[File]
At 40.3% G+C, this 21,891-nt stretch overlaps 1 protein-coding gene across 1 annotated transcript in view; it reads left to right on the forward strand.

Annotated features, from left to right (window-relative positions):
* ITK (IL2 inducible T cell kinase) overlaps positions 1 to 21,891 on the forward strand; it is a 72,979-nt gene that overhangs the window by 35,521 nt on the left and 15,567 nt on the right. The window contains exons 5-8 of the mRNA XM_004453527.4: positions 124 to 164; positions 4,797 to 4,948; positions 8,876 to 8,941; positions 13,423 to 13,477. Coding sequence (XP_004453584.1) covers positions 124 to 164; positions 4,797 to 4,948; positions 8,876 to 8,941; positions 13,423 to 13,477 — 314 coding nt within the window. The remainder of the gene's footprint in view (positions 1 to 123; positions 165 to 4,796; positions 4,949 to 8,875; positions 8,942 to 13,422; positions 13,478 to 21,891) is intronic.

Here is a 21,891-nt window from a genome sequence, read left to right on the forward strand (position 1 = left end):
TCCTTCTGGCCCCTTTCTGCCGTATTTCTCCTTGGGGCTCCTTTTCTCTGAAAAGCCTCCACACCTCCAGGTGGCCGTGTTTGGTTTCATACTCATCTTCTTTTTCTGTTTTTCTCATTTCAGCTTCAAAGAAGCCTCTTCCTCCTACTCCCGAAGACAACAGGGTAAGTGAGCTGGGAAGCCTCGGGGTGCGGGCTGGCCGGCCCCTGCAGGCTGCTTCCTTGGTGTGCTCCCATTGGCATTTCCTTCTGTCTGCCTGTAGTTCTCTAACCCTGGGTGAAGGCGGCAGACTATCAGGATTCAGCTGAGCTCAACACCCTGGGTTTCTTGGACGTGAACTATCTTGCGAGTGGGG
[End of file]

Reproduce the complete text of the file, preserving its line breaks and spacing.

At 40.3% G+C, this 21,891-nt stretch overlaps 1 protein-coding gene across 1 annotated transcript in view; it reads left to right on the forward strand.

Annotated features, from left to right (window-relative positions):
* ITK (IL2 inducible T cell kinase) overlaps positions 1 to 21,891 on the forward strand; it is a 72,979-nt gene that overhangs the window by 35,521 nt on the left and 15,567 nt on the right. The window contains exons 5-8 of the mRNA XM_004453527.4: positions 124 to 164; positions 4,797 to 4,948; positions 8,876 to 8,941; positions 13,423 to 13,477. Coding sequence (XP_004453584.1) covers positions 124 to 164; positions 4,797 to 4,948; positions 8,876 to 8,941; positions 13,423 to 13,477 — 314 coding nt within the window. The remainder of the gene's footprint in view (positions 1 to 123; positions 165 to 4,796; positions 4,949 to 8,875; positions 8,942 to 13,422; positions 13,478 to 21,891) is intronic.

Here is a 21,891-nt window from a genome sequence, read left to right on the forward strand (position 1 = left end):
TCCTTCTGGCCCCTTTCTGCCGTATTTCTCCTTGGGGCTCCTTTTCTCTGAAAAGCCTCCACACCTCCAGGTGGCCGTGTTTGGTTTCATACTCATCTTCTTTTTCTGTTTTTCTCATTTCAGCTTCAAAGAAGCCTCTTCCTCCTACTCCCGAAGACAACAGGGTAAGTGAGCTGGGAAGCCTCGGGGTGCGGGCTGGCCGGCCCCTGCAGGCTGCTTCCTTGGTGTGCTCCCATTGGCATTTCCTTCTGTCTGCCTGTAGTTCTCTAACCCTGGGTGAAGGCGGCAGACTATCAGGATTCAGCTGAGCTCAACACCCTGGGTTTCTTGGACGTGAACTATCTTGCGAGTGGGG